No Labels, a political party searching for a centrist, third-party presidential candidate, announced Friday it has gained ballot access in 13 states.

“No Labels is NOW on the ballot in 13 states: Alaska, Arizona, Arkansas, Colorado, Florida, Hawaii, Maine, Mississippi, Nevada, North Carolina, Oregon, South Dakota and Utah,” No Labels announced.

“We are currently active – meaning we have already filed for ballot access or are actively gathering signatures – in 14 others,” it continued.

“This milestone validates what has been clear for a long time, which is that the No Labels message and movement resonates with people across this great state,” said Justin Schair, No Labels Maine State Co-Chair.

“The majority of us in the middle are hungry for a better choice in this next election and for unifying leadership in the White House that can heal our country’s divisions. Getting No Labels on the ballot in Maine brings us a big step closer to making this happen,” he added.

No Labels said “one third of all Maine voters are unaffiliated with either major party.”

From No Labels:

No Labels, a growing movement of commonsense Americans, has successfully won ballot access in Maine. This will enable No Labels to offer its ballot line to a Unity presidential ticket for the 2024 election.

The legal requirement for an organization to get ballot access in Maine is to sign up 5,000 party members. No Labels has been working to reach voters in all 16 of the state’s counties and as of today we have a total of 9,423 No Labels party members. We will continue to add party members through the November 2024 election.

The Gazette reports:

The organization has faced the intensifying ire of other organizations looking to prevent a second former President Donald Trump term, with such groups claiming a No Labels ticket would ensure his victory in 2024.

On a call last month, Democratic organizations Third Way and MoveOn hosted a call with left-leaning groups End Citizens United, the Lincoln Project, American Bridge, Public Citizen, and Reproductive Freedom for All, and some anti-Trump Republicans, including strategists Bill Kristol and Sarah Longwell, who serve as board chairman and executive director of the Republican Accountability Project, respectively. Biden campaign surrogate former Alabama Sen. Doug Jones, and a representative for Democratic billionaire Reid Hoffman, Dmitri Mehlhorn, were also on the call.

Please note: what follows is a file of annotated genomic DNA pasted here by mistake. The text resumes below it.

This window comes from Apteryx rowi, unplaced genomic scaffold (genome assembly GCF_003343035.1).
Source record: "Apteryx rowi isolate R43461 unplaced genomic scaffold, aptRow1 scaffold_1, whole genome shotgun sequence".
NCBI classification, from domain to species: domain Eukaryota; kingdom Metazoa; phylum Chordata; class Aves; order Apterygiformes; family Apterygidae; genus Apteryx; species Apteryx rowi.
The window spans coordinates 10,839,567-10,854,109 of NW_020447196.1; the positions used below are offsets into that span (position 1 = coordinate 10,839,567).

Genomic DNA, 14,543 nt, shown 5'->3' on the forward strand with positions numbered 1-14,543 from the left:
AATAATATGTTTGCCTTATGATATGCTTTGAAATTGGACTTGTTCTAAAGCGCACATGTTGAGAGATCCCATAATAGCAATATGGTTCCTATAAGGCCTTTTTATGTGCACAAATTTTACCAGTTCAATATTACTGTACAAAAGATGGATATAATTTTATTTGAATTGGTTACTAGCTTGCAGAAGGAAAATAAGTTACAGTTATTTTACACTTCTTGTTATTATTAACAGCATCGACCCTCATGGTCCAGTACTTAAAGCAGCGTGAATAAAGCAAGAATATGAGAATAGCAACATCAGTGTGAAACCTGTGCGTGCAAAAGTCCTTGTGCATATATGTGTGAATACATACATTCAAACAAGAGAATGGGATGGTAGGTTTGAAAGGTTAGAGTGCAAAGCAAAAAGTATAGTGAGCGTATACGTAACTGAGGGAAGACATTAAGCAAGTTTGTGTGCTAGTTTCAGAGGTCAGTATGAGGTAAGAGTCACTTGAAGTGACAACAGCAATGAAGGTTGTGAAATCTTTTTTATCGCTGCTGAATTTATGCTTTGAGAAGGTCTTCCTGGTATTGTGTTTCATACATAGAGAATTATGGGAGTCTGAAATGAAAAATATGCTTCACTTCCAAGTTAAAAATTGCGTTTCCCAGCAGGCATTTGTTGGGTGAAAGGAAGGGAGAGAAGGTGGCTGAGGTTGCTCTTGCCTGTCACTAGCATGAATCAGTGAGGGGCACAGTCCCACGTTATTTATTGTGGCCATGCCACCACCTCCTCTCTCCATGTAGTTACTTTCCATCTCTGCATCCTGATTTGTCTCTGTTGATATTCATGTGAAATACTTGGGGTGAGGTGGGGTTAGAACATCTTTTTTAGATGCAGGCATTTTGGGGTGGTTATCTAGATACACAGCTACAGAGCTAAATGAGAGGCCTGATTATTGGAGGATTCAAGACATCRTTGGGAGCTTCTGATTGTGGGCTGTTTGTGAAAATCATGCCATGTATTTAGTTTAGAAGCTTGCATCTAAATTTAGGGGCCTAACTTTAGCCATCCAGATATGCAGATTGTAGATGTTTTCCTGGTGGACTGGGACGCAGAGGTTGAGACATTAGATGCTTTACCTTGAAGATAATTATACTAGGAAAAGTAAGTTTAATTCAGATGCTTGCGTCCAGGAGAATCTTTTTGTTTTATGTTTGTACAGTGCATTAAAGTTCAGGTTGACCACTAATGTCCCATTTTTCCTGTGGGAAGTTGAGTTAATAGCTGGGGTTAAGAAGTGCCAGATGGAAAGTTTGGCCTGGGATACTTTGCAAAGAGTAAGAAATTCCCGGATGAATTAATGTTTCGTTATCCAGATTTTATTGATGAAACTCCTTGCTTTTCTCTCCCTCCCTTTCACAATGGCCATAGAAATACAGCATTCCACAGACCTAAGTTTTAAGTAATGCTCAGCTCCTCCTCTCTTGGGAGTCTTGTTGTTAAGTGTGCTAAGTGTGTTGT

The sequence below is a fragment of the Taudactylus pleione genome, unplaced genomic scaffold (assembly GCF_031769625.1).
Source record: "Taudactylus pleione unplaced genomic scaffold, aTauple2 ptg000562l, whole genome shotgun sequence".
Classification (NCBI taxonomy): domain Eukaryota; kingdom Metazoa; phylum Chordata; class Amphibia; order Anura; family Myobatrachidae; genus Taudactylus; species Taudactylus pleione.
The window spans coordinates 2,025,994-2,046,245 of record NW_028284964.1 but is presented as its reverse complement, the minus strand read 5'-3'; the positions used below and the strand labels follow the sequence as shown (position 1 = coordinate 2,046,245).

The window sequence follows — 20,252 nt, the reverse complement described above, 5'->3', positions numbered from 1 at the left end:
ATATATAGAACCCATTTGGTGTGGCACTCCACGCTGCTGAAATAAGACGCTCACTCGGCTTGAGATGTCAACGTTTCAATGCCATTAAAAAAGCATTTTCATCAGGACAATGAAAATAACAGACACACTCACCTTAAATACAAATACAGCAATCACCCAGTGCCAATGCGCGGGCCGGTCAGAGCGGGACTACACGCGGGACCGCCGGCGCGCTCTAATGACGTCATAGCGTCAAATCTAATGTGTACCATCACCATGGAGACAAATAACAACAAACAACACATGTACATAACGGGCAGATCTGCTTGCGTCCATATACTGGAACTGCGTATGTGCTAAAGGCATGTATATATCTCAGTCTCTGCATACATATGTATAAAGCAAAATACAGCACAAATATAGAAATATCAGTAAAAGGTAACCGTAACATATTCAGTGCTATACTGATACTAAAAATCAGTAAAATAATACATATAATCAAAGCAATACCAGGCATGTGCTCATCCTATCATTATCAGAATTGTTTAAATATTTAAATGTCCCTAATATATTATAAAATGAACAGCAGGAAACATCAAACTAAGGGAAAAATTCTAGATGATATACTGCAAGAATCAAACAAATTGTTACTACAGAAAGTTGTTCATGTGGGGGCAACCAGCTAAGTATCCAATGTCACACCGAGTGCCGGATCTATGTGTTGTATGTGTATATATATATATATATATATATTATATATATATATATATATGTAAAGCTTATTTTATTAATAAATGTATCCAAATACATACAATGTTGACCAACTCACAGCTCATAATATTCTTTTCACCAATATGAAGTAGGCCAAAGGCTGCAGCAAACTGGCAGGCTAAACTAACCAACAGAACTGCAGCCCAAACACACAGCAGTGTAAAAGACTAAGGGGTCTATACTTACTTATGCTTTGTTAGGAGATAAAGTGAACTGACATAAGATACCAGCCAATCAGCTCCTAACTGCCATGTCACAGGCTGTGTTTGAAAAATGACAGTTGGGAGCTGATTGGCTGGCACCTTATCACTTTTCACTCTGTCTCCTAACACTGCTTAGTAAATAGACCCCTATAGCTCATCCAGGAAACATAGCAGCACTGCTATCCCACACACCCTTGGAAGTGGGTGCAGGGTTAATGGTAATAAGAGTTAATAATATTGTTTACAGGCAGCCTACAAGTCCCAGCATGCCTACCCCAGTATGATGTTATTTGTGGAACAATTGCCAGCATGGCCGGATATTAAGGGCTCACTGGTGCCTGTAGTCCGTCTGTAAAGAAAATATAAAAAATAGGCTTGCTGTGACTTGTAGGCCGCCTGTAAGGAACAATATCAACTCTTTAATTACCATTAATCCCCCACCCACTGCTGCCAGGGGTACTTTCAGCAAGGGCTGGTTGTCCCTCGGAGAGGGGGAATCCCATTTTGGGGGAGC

The phone conference served as a forum for the groups to chart their plan to take down No Labels. Their suggested strategies included suing the organization to publicize its donors, something No Labels has declined to do, collecting damaging information to use against potential staff, donors, and candidates, and issuing a stern warning to donors about supporting the group.

A source familiar with No Label’s plans told the Washington Examiner the call and subsequent efforts by the groups to intimidate them have done nothing to deter their efforts to ultimately offer a president and vice president alternative.

Although No Labels has gained ballot access in 13 states, founder Joe Lieberman is open to scrapping the ‘Unity’ ticket if they can’t find the ideal candidates.

CNBC reports:

No Labels has so far secured ballot access in 12 states for its potential “Unity Ticket,” which would feature a Democrat and a Republican to try to heal partisan fractures in Washington.

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“We’ll only do this if it’s constructive and we can make a real difference in our government and our politics,” Lieberman said Tuesday on CNBC’s “Squawk Box.” “And secondly, if we can get top-tier candidates.”

If not, the group would drop the effort, he said.

“We’re going to have to make a tough judgment in a couple of months,” the former U.S. senator from Connecticut added.

No Labels is in the early stages of formalizing its candidate exploration committee, which will aim to nominate candidates in March or April if the group decides to go through with the Unity Ticket.

Names such as Sen. Joe Manchin and Maryland Gov. Larry Hogan have been floated as options for the ticket. Eyes have been particularly focused on Manchin due to his announcement that he would not run for his Senate seat again and his separate comments about considering a run for president.

But No Labels has yet to officially nominate candidates, in part because the potential candidates it has contacted did not immediately sign on.

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